Food, transportation, heating: inflation takes a bite out of Thanksgiving

Everything involved in celebrating this American holiday has gotten more expensive, except for one Thanksgiving staple

From concert tickets to gasoline, inflation has made almost every aspect of daily life more expensive in the US this year. Unfortunately, that also includes producing the much-savored Thanksgiving Day meal and gathering to eat it.

Rising food costs in the US have made the celebratory spread more expensive to procure – and cook.

A report from market research firm IRI predicted that Thanksgiving dinners will cost 13.5% more to produce this year than the year before, based on October data, reported CNN.

Other surveys drew similar conclusions. The American Farm Bureau Federation’s annual Thanksgiving cost survey estimated that it would cost almost $11 more to produce the annual meal, from $53.31 for a family of 10 in 2021 to $64.05, reported Axios.

Ingredients across the board are costing consumers more.

Turkeys, traditionally the centerpiece on most Thanksgiving Day tables, have gotten more expensive due to inflation and an avian flu outbreak affecting poultry across the country.

The average cost of a 16-pound bird has gone up by almost 21% since 2021, the bureau found.

Shoppers for the survey said turkey prices have come down since mid-October, as more whole frozen turkeys came into grocery store chains in bulk.

Even the price of the humble potato, perhaps the most popular side dish for Thanksgiving, is up by 19.9%.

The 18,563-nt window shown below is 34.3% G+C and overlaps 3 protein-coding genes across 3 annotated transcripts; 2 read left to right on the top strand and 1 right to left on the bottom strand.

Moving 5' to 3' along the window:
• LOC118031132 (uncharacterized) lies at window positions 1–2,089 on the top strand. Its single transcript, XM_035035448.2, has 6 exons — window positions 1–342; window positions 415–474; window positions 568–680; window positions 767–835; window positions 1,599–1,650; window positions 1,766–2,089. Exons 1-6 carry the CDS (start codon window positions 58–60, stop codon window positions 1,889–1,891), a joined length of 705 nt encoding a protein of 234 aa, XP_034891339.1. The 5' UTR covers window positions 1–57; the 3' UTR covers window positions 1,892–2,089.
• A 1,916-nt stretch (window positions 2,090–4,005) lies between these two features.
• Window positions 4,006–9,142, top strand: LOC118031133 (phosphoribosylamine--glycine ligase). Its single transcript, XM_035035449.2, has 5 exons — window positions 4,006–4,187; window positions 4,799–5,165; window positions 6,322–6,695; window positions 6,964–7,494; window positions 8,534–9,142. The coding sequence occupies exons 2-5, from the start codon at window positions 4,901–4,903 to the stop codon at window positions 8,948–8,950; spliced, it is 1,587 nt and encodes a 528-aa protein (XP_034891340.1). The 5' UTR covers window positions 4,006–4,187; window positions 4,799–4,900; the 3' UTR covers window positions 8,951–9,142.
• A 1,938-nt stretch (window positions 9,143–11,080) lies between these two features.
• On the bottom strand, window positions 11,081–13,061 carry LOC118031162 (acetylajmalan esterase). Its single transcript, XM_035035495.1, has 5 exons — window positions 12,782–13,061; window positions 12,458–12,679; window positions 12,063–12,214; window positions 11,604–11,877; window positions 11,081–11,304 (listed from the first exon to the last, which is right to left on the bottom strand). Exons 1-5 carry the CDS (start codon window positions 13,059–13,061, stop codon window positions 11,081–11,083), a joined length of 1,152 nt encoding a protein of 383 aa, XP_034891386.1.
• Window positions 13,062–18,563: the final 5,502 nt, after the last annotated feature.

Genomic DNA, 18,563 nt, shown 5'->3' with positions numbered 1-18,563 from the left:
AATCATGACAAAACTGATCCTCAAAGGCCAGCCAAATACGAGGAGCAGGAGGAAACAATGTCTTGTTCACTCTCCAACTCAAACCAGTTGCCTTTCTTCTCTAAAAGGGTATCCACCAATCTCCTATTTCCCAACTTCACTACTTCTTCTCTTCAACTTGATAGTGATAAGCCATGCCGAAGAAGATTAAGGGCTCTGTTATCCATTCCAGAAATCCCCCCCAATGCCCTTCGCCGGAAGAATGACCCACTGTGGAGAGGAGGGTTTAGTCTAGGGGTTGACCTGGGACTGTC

Pie shells and eggs, two key ingredients in this season’s desserts, have both increased in price by double percentage points: 26% and 74.7% respectively.

This year’s cost was the highest for a Thanksgiving dinner in the 37 years that the American Farm Bureau Federation has conducted the survey, reported the Hill.

The only food that has been spared the painful increase has been fresh cranberries, which experienced a slight drop in price this year despite lower-than-expected crop outputs. Joe Biden even made a cranberry sauce joke at the pre-Thanksgiving pardoning of the turkeys this year.

Unfortunately, for those who prefer canned sauce, prices have increased due to costs that have to do with processing the fruit and its journey to store shelves, Tom Lochner, executive director of the Wisconsin State Cranberry Growers Association, said.

Some will feel the sharp increases in Thanksgiving meal costs more than others based on geography, not just income levels.

According to MoneyGeek, the cities where it is most expensive to produce a Thanksgiving dinner include Honolulu, Boston, New York City and Seattle.

It’s not just the food

Meanwhile, filling up at the gas station to go shopping or visit relatives and friends means a car-loving country on the move will be paying more at the pump than in many previous years.

Gas prices in the US peaked in June 2022, according to the Energy Information Administration, at an average of about $5 a gallon, compared with $2.42 in January 2021. Costs surged first as people returned to the roads post-Covid, and then again after Russia invaded Ukraine in February.

By this September, prices had dropped to an average of $3.77, but in October rose again to almost $4 a gallon.

Once the ingredients for dinner have been bought and the relatives have arrived, there’s the task of cooking, and the hope that diners gathering around the table will be in a cozy place – another set of challenges with higher energy costs.

Electricity, fuel oil and natural gas bills are all sharply up this year, with early winter weather hitting some parts of the US with record snow or just brutal chill.

There is no doubt that Thanksgiving is an all-around challenge for the pocketbook this year – and some will be gathering for the first time since the Covid-19 pandemic hit the US in 2020.

To that end, the US president, family doctors and public health officials have been urging more people to receive the latest coronavirus vaccine booster and flu shots, and to make efforts to stay as safe as possible this holiday season.

Contributor

Gloria Oladipo in New York

The GuardianTramp

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